Tasting Whisky

You don't need the best nose or special taste buds to be a great whisky taster. All you need is a consistent tasting technique to build upon. The following steps will help to enhance your whisky-tasting experience.


Glencairn glasses are ideal, but any conical or tapered neck glasses to focus and funnel the aroma will also work.


Hold your glass over a white background under neutral lighting to observe clarity, intensity of colour, and viscosity.

Colour can provide a clue as to what type of cask and how long the whisky has been matured in. Evaluating colour can be tricky. Bourbon picks up colour quickly because of new charred barrels, so can get fairly dark. Scotch whisky can vary a lot depends on the cask; sherry or red wine barrel give deeper colour than second or third-fill ex Bourbon barrel. Also Scotch, Irish, Canadian and Japanese distilleries are allowed to add colour in the form of "spirit caramel" to give consistency.

Viscosity also known as "tears" or "legs", are the trails of liquid that cling to the glass when you swirl it. Thicker and slow drip legs may indicate a whisky with higher alcohol content and flavour complexity.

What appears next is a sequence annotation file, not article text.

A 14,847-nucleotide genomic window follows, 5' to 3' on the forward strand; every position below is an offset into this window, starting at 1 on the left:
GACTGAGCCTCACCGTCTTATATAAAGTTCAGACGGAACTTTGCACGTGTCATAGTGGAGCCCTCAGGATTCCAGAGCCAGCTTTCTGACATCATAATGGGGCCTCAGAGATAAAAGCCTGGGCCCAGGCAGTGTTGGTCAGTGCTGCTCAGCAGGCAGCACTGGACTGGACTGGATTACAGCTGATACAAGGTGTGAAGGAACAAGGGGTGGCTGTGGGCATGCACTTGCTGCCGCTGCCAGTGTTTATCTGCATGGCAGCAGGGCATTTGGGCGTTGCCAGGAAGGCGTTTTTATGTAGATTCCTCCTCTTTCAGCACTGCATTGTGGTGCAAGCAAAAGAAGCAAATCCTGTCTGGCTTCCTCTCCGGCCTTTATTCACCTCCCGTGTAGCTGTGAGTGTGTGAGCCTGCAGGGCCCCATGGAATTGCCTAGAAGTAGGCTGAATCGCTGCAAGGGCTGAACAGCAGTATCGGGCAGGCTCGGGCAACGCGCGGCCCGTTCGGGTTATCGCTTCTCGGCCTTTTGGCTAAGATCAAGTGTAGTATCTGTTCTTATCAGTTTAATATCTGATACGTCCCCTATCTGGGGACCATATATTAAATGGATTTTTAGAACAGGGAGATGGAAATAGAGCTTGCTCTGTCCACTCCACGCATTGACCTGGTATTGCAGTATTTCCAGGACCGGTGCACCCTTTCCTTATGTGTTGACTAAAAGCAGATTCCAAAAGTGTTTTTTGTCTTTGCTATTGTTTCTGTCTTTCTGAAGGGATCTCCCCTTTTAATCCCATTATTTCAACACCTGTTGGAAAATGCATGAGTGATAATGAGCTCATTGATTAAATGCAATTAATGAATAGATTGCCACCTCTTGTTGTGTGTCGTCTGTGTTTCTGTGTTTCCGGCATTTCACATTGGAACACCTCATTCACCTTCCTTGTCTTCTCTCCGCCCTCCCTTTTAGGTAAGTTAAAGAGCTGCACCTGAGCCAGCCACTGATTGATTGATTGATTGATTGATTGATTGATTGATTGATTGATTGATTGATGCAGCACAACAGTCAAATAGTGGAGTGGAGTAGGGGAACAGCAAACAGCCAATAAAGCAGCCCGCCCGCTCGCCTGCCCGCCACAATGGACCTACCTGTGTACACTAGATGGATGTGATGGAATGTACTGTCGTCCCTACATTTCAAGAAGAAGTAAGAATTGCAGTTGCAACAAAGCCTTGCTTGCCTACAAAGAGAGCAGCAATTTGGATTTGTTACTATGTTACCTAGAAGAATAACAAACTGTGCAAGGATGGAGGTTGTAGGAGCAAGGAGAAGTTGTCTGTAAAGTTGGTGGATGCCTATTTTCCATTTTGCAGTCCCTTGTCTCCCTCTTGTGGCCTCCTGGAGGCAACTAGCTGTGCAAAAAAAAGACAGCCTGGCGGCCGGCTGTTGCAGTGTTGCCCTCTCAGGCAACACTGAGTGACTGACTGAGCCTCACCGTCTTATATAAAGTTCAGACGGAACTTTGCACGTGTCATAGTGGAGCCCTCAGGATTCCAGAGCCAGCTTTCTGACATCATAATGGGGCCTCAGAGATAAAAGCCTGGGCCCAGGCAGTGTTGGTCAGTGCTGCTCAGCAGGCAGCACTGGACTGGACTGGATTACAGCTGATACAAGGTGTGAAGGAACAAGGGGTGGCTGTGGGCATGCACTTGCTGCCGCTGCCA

Compared with sight and taste, our sense of smell is way more acute. Hold the glass below your nose and sniff gently. Whisky is high in alcohol so avoid stick your nose in the glass or breath in deeply so quickly, it will cause the alcohol to numb your olfactory receptors and you won't taste or smell much for the next ten to fifteen minutes. Move from nostril to nostril, breathing normally. Close your eyes and think of what the smell evokes, any memory it pulls up. Write it down if you're taking notes.


Take a sip slowly. Close your eyes to concentrate on the flavour if needed. Let the whisky flow across your tongue. Hold it on your tongue for as long as it's comfortable, then breath in and swallow. What do you taste? Does it taste the same as it smelled? Is it sweet, hot, bitter, smooth, or oily? Now take another sip. Work it a bit more this time by getting the whisky throughout your entire mouth cavity. Slow chewing motions work well.


Notice how long you can continue to taste or feel the whisky. Does it leave your mouth feels dry, oily, or meaty? Note down any lingering aftertaste.

There you go. Hope you find this blog helpful. Happy tasting!


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